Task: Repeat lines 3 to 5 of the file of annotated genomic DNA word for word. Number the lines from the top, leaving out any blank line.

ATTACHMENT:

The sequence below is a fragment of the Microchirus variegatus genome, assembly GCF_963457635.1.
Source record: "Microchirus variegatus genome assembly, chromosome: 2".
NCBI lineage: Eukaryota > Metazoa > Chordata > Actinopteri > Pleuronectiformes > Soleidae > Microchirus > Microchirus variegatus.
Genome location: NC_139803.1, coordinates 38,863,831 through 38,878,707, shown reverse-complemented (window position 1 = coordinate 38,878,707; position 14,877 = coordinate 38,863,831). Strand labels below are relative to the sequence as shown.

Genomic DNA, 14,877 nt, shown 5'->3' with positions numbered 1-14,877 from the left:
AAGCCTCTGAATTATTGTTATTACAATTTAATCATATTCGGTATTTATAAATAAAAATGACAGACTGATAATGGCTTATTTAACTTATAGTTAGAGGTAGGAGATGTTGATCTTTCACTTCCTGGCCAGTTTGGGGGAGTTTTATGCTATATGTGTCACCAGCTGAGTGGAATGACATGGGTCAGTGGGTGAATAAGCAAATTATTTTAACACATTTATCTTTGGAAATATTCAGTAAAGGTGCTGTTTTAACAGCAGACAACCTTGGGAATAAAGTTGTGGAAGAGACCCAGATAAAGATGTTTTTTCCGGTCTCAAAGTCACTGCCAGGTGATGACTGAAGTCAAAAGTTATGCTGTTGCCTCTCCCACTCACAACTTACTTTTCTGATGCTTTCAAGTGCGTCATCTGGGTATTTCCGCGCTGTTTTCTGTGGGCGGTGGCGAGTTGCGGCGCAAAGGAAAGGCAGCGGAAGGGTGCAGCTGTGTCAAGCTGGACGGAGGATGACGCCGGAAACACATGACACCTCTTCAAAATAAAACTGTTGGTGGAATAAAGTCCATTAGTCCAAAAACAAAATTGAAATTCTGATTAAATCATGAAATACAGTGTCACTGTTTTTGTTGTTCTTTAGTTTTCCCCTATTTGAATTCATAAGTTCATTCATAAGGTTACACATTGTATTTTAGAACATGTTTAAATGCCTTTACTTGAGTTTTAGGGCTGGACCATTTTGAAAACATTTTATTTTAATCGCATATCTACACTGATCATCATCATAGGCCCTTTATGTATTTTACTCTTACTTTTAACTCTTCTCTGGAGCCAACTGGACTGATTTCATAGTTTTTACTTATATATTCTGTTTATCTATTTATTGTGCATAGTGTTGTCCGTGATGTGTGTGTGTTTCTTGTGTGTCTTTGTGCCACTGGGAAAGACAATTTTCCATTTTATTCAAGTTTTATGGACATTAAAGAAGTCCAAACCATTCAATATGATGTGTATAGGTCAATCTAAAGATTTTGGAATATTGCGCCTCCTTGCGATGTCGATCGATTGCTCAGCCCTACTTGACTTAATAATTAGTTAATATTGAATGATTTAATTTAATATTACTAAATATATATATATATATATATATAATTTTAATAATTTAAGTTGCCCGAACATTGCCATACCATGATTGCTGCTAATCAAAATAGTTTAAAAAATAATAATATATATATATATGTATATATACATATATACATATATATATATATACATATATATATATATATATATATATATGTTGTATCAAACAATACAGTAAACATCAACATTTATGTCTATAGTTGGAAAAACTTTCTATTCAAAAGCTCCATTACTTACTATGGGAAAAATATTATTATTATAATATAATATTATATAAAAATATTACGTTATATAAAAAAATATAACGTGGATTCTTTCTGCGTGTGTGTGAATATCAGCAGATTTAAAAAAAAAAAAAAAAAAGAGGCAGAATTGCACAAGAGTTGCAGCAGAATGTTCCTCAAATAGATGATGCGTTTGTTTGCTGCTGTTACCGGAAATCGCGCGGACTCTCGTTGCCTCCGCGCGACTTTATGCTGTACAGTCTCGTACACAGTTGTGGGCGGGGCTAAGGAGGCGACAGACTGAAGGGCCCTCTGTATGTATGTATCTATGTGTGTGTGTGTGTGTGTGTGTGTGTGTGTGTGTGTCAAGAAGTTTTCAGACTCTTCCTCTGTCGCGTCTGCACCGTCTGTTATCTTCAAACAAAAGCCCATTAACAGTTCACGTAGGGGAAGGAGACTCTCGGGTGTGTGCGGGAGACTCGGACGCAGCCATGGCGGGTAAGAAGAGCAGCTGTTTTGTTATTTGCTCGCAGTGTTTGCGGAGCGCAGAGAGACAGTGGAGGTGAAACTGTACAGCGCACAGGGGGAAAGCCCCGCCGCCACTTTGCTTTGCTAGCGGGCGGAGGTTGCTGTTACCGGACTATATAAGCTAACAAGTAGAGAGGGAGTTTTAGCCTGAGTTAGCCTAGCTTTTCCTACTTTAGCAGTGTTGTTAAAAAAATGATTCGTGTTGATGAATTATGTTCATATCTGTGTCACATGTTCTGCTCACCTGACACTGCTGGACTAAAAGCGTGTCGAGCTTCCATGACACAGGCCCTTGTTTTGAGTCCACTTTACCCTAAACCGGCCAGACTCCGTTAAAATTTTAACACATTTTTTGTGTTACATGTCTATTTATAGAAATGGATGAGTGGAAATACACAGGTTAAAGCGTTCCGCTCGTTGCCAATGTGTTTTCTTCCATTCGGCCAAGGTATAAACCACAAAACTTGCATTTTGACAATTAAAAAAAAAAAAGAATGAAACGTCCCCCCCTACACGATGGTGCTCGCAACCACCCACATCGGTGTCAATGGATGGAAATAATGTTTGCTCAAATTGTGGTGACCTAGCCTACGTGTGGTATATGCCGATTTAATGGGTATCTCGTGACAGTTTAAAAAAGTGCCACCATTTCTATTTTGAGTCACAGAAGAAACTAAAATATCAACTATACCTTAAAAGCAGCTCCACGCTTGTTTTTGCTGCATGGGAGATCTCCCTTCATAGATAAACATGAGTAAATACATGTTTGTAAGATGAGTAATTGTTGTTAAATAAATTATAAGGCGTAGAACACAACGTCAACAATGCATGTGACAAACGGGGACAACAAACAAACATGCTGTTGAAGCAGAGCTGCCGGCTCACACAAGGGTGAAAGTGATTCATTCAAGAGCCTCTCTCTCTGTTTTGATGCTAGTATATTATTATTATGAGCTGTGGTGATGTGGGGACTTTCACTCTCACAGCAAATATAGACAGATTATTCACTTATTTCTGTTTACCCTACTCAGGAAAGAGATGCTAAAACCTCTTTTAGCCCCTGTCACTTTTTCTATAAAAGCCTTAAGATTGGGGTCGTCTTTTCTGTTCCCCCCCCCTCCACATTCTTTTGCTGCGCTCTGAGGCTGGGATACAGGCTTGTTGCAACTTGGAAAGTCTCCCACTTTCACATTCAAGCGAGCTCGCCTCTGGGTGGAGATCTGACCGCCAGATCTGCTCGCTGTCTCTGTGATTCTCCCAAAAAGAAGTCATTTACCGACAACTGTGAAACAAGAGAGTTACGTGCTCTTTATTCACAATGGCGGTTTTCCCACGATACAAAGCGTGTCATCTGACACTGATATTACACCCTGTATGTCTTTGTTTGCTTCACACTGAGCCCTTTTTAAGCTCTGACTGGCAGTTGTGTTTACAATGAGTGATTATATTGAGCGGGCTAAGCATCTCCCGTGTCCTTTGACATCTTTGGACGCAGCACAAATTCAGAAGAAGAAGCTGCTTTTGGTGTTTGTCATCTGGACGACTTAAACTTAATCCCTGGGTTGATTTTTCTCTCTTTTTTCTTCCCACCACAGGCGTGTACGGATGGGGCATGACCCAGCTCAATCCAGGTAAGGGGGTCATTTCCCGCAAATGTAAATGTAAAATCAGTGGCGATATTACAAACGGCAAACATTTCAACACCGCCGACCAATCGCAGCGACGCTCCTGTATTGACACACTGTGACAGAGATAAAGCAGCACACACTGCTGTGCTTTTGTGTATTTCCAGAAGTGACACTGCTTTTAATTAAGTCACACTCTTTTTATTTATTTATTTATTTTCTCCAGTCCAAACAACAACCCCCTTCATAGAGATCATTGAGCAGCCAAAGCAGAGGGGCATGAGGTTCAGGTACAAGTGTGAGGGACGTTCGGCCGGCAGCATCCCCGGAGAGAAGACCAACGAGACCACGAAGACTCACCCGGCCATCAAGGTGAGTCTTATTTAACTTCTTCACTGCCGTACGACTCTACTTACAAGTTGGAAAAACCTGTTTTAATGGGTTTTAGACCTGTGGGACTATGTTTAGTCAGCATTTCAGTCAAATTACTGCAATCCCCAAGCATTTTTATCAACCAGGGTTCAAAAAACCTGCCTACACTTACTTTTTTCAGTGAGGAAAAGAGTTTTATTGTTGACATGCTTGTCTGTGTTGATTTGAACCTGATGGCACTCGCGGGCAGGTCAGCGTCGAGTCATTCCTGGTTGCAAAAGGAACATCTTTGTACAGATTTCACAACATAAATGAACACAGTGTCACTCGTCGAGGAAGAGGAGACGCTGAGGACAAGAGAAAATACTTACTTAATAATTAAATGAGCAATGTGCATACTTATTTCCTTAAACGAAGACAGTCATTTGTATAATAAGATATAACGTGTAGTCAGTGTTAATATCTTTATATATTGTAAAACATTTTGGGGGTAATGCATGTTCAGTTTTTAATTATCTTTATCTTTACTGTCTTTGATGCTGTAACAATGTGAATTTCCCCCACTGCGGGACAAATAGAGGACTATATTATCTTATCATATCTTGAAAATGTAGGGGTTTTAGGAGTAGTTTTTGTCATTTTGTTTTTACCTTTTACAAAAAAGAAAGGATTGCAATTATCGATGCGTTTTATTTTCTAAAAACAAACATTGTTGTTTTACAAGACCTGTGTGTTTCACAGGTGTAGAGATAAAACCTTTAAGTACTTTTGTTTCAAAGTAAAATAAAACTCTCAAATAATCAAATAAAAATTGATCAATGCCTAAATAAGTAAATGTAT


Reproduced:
NCBI lineage: Eukaryota > Metazoa > Chordata > Actinopteri > Pleuronectiformes > Soleidae > Microchirus > Microchirus variegatus.
Genome location: NC_139803.1, coordinates 38,863,831 through 38,878,707, shown reverse-complemented (window position 1 = coordinate 38,878,707; position 14,877 = coordinate 38,863,831). Strand labels below are relative to the sequence as shown.

Genomic DNA, 14,877 nt, shown 5'->3' with positions numbered 1-14,877 from the left: